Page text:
Normally, I use this space to blog about happenings and results of the various sports teams for the Fighting Illini. I still fully intend to do just that, but first allow me to go off the beaten path and rant a little bit about what the conference has been doing to improve their image.
On Tuesday, the Big Ten Conference announced that the 2017 Big Ten Tournament will be played at the Verizon Center in Washington, D.C. Yes, that Washington, D. C., as in our nation's capital. D. C., otherwise known as the center of the Big Ten markets. Give me a break. With the addition of Rutgers and Maryland to the conference on July 1st of this year, the Big Ten is striving to improve their presence on the East coast, and this is the latest in a series of events to make that happen. Last month, the Big Ten established an office in New York City, and earlier this week, the Big East and the Big 10 agreed to form a challenge similar to the one that is shared with the ACC. But why Washington D.C. you ask? I'm not entirely sure why this location was chosen, since the only team this really benefits is Maryland, which is about 90 minutes away. New York City makes much more sense as a rotation site, and I'm sure before long, that Madison Square Garden will be in the mix as far as hosting the tourney.
Several questions arise with this decision, namely the travel issues for the competing schools. Compute exactly how far the distance is from Lincoln, Nebraska to Washington, D.C. and you will begin to see what I mean. The Big Ten has for years had a midwestern feel, and recent expansion has taken a little of that away. We can't say that we didn't see this coming, because with all of the expansion in both east and west directions, the possibility of exploring other sites as tournament host was a foregone conclusion. But what about Detroit?, or Milwaukee.? Heck, give Milwaukee or Cincinnati a shot at it, because at least they are driving distance for most fan bases and media to cover the games. In the past, it has been a common occurrence for schools that lose on the first day to begin unloading their tickets for the rest of the tourney. Those teams that move on in the tournament, especially the fan bases within 3-4 hours of Chicago or Indianapolis, then converge on the venue hoping to scoop up tickets of the dejected fans leaving the arena. This more than likely won't be happening at the Verizon Center, or eventually perhaps Madison Square Garden in the future.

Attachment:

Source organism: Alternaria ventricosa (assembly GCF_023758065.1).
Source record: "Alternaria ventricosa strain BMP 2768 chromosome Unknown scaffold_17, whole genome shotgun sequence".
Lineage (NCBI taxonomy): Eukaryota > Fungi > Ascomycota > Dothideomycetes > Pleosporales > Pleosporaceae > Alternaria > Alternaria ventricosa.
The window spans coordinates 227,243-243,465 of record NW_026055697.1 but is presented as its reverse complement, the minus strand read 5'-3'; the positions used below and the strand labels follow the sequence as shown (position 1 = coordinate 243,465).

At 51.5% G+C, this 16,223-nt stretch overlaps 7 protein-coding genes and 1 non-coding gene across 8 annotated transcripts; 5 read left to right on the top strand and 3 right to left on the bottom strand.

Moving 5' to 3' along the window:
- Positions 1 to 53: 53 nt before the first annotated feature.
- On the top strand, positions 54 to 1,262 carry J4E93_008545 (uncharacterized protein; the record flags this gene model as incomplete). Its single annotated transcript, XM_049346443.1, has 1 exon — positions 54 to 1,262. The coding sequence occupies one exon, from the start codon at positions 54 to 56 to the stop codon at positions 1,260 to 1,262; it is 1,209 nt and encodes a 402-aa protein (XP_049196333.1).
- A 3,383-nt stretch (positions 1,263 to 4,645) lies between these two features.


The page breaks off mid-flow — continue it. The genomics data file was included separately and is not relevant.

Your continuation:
Basically, it all boils down to money, which is the main focus of the move east. Big Ten commissioner Jim Delany has done a phenomenal job as the leader of the conference, and with ventures such as the Big Ten Network, has lined the pockets of each institution in the conference as a result. However, I'm not sure how the attendance will be for this change, but we have a couple of years to worry about that. Maybe I'm just being a little selfish, since it has been a close drive for me over the past 10 years. The switch to the east coast will no doubt be criticized by many, but as has been the result with Delany over the past few years, anything he touches turns to gold. I'm sure this one will be no different.
Now, back to the sports on the field. The Fighting Illini baseball team finished off a perfect week, going 4-0, including a 3 game sweep of the Michigan State Spartans last weekend at Illinois Field. The Illini were sparked by junior Casey Fletcher, who found himself in several game winning situations, and came through in the clutch in every single one of them. Fletcher, who hit 3 home runs earlier in the week to beat Southern Illinois, hit 2 more against the Spartans, to help pace the Illini. For his efforts, Fletcher not only received the Big Ten player of the week honors, but also garnered the National player of the week award as well. Fletcher hit .471 for the week, with 10 RBI to go with those five dingers. The Illini (27-17 overall, 13-5 Big Ten), jumped into a tie for second place with Nebraska, and will go on the road for the final two series of the regular season, starting this weekend with Iowa. The Illini and Cornhuskers conclude the regular season in Lincoln against Nebraska, which could be an important series on many different levels.
The Fighting Illini women's softball team finished off the regular season on a high note, sweeping Penn State in 3 straight games at State College last weekend. The Illini, who enter this week's Big Ten Tournament with a subpar 23-25 overall record, and 7-16 in the conference, will face Iowa on Thursday afternoon at approximately 4:30 pm central time. The women's softball tournament will be held in Evanston, and if the Illini get by the Hawkeyes, they will face top seeded Michigan on Friday afternoon. Beginning with the quarterfinals on Friday, each of the remaining games will be televised on the Big Ten Network.